information about the Escape Line and eventually have ended up in
a concentration camp.

When they arrived in Paris, Rudy and Robert had to go
into hiding for six weeks. Emboldened by the success of their
forged papers and with the brashness of youth, they used the time
to explore Paris, mingling with sight-seeing German soldiers and
visiting cafes. One evening, whilst leaving a café, Rudy was
accosted by two German officers, his papers were examined, and
he was then politely asked to accompany them in their car to the
Gestapo Headquarters on Avenue Foch. Rudy was petrified as he
knew that a phone call to Pau would expose his papers as false.
Fortunately, it was night-time, it was raining, Paris was blackedout, and the street signs were hard to read, so the car driver got
lost. The Germans stopped at a corner to look at a map and peer at
a street sign and, in that unguarded moment, Rudy opened the car’s
side-door, jumped out and ran like the clappers through twisting
and turning side-streets to shake off any pursuers. He eventually
found his way back to his safe-house, told his story, and he and
Robert were immediately moved elsewhere, issued with new fake
identity cards, and given priority in the Escape Line.

Twelve days later, after further travel by train, bus and on
foot, Rudy, Robert and ten escaping American airmen trudged for
four days through deep snow over the Pyrenees Mountains until
they crossed the border into neutral Spain – where they were
immediately imprisoned by the Spanish police. Whilst awaiting
representations by the American and Dutch Governments, they
occupied their time killing legions of cock-roaches which had been
happily living in the Spanish cells prior to their arrival. Eventually,
however, they were released and they then made their way by car
and train across Spain and through Portugal to Gibraltar where
they boarded a British warship and sailed in convoy to England.

On 15 March 1944 Rudy and Robert landed in Liverpool –
and were immediately taken into custody by the British police for
intense interrogation. Apparently the intelligence agency MI-5 was
concerned that they were enemy agents attempting to infiltrate
Britain. After convincing MI-5 that he was not a spy, Rudy joined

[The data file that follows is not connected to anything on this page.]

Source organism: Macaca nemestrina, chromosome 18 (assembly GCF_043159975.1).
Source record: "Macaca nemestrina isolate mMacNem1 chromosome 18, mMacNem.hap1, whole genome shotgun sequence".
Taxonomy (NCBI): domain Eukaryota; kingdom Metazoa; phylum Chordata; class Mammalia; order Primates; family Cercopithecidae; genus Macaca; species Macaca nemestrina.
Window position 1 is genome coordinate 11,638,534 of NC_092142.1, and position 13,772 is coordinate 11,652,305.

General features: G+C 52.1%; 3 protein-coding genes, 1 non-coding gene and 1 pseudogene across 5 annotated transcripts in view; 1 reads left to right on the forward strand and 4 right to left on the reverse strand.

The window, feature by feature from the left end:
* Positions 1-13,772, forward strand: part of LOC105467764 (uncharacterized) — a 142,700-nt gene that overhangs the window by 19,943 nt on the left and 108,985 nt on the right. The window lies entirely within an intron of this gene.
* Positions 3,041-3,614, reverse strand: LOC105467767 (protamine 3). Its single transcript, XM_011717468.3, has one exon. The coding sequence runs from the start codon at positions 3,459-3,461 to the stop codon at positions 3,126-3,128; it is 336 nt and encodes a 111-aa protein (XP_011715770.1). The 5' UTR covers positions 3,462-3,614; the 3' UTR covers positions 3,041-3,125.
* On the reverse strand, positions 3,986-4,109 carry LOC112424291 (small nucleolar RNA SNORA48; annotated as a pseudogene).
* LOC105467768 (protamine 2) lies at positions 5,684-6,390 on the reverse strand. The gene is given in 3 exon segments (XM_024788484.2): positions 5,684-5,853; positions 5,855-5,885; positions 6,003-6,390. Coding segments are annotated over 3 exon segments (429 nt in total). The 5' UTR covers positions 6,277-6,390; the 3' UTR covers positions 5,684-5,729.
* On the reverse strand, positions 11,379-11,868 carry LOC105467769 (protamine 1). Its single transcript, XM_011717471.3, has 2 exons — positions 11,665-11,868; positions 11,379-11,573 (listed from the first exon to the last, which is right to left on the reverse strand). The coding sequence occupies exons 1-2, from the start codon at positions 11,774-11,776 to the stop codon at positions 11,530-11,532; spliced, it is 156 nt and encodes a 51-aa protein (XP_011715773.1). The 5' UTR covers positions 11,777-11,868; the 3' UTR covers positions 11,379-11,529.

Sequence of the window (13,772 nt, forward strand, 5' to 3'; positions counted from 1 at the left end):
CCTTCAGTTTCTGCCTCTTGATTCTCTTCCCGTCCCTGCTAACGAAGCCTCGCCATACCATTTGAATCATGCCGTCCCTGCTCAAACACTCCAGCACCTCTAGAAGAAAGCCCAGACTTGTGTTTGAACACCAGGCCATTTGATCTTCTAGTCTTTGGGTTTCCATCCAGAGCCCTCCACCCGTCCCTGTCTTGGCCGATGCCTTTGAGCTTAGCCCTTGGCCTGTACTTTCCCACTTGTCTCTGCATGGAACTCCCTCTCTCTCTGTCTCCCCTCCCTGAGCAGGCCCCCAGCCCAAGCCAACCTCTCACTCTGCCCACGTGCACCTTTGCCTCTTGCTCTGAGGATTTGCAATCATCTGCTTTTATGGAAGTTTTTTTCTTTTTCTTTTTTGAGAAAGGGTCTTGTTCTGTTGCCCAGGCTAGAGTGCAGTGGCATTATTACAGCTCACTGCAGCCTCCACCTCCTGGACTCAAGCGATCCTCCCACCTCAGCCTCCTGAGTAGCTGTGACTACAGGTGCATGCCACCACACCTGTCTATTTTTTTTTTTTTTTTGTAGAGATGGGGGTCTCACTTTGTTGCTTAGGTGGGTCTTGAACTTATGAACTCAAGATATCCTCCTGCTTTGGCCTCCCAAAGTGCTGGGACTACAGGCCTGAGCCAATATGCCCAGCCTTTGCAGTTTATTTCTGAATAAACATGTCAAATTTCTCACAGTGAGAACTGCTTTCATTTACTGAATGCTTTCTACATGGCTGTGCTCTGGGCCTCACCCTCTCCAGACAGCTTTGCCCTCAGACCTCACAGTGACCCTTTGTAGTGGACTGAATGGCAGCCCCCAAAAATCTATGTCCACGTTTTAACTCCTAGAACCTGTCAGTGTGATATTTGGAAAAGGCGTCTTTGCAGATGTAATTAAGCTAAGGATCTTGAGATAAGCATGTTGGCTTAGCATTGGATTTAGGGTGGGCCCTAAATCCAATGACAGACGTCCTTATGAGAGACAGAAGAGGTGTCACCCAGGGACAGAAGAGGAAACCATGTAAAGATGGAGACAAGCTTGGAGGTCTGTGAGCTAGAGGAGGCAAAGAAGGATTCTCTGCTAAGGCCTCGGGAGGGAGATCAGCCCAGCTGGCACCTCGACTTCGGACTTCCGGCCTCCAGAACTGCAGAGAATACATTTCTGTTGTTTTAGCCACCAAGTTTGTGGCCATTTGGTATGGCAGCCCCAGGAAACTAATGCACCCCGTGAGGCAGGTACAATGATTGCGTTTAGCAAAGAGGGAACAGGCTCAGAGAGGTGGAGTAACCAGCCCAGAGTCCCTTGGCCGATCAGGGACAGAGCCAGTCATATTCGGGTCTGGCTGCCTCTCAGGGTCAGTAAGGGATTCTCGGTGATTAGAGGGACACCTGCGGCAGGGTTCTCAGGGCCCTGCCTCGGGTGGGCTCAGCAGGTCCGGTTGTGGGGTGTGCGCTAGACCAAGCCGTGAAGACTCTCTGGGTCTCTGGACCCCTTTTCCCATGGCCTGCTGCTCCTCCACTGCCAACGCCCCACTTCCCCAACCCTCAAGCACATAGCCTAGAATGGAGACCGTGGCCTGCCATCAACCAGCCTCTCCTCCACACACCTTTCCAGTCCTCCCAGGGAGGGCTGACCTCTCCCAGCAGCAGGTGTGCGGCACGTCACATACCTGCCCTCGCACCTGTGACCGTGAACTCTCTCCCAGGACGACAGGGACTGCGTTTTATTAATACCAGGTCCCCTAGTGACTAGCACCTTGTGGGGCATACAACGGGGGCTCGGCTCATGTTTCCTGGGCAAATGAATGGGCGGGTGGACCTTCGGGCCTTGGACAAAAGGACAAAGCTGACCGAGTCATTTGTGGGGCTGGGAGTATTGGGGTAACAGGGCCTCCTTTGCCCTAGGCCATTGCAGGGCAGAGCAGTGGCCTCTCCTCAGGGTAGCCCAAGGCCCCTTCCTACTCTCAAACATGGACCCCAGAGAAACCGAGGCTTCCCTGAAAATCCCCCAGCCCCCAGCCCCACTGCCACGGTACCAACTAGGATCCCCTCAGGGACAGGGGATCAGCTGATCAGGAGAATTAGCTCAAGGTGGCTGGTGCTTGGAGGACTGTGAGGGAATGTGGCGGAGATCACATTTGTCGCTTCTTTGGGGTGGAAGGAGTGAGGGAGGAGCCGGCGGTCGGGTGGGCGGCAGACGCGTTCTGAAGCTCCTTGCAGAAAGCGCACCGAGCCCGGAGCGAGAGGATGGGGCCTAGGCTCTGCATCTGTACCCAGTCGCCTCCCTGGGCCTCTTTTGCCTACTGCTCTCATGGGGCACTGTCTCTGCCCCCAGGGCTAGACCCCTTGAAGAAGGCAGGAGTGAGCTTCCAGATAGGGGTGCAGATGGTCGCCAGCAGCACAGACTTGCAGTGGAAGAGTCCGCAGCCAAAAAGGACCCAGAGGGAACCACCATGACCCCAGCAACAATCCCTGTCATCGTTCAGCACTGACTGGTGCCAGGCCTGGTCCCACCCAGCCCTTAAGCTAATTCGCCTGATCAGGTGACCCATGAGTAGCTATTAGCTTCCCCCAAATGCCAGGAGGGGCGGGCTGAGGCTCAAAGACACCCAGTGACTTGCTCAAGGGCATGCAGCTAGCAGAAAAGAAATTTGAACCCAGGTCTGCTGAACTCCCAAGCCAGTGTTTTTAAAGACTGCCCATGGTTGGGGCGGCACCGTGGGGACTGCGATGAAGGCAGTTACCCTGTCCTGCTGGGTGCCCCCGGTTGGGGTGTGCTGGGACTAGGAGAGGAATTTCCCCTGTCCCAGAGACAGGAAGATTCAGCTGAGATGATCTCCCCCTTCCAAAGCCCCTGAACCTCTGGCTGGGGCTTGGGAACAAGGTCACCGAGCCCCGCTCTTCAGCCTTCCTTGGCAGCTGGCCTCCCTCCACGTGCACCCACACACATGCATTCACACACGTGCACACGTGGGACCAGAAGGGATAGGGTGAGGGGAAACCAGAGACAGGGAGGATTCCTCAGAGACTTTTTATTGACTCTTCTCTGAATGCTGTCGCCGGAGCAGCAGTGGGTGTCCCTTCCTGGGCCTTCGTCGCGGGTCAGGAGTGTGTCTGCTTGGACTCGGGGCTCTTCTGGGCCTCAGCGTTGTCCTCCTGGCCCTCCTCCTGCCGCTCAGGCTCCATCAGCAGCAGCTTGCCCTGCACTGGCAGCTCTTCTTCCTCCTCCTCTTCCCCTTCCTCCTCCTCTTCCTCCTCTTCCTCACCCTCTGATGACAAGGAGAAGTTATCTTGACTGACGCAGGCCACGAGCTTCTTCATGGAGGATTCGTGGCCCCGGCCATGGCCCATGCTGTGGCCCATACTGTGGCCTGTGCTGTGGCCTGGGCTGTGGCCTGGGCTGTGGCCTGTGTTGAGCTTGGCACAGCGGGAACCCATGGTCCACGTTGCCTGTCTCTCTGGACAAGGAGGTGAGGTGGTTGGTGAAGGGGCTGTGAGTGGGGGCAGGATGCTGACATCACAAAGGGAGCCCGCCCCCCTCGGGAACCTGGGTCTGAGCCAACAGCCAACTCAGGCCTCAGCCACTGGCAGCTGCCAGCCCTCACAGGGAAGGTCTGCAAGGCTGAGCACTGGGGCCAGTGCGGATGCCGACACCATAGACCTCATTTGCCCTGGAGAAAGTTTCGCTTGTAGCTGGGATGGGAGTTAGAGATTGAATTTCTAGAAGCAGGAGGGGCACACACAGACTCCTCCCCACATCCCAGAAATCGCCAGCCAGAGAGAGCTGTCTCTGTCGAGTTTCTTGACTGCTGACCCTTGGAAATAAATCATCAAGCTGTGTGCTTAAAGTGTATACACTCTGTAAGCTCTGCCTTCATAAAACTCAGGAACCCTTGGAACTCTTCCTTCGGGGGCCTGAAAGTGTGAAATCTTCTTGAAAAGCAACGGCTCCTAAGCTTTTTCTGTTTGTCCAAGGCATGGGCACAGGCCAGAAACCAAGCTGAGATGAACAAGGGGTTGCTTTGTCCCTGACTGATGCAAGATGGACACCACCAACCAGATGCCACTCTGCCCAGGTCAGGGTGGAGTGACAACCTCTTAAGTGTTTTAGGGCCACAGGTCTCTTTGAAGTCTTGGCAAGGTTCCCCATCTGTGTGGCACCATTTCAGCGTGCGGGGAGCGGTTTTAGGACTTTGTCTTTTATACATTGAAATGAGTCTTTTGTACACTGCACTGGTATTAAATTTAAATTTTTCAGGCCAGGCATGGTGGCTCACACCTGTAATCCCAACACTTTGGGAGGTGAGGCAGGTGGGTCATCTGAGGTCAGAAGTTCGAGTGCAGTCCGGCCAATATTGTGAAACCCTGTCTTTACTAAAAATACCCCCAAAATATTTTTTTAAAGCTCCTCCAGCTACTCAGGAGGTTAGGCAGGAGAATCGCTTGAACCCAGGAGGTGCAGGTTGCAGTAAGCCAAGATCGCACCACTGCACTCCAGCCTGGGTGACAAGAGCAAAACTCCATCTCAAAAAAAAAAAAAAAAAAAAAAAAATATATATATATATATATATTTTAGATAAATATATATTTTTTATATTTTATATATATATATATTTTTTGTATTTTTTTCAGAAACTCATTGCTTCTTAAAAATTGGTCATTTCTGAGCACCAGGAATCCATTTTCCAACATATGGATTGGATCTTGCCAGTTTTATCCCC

the Netherlands East Indies Air Force, was posted to Australia for
training, and landed in Brisbane on 11 September 1944. Fourteen
days later, whilst on leave in Melbourne, he met a young lady by
the name of Marie Bernadette Mortimer and, as he loved to
subsequently say, “the Germans could not capture me, but an
Australian girl did”!

Soon after that fateful meeting in Melbourne, and because of
his colonial background, Rudy was transferred as a Special Service
Officer to New Guinea and the (now) Timor Leste. A highlight of
this posting was his secondment as Dutch liaison officer to the AIF
force which accepted the Japanes surrender on the Lesser Soenda
Islands, which range for 1,000 km from Bali to Timor.

Following his return to Australia in 1946 Rudy and Berna
were wed in Melbourne on 4 July. Two months after their wedding
the Zeemans sailed in a troopship from Australia to Holland, where
Rudy was demobbed. Because of his background, Rudy quickly
secured a position with a major Dutch trading company engaged in
the import/export business in the Far East and worked for this
company for some 15 years in such locales as Java, Sumatra, Hong
Kong and Singapore. During this time also, the Queen of the
Netherlands awarded Rudy the Cross of Merit and the Resistance
Cross for his wartime services. The Cross of Merit is only granted
(and I quote advice from Rudy) ‘to honour courageous and
resourceful deeds of a non-military character in connection
with enemy action’.

In 1961, having risen to the position of Export Manager, Rudy
was called back to the Head Office in Rotterdam. Neither he nor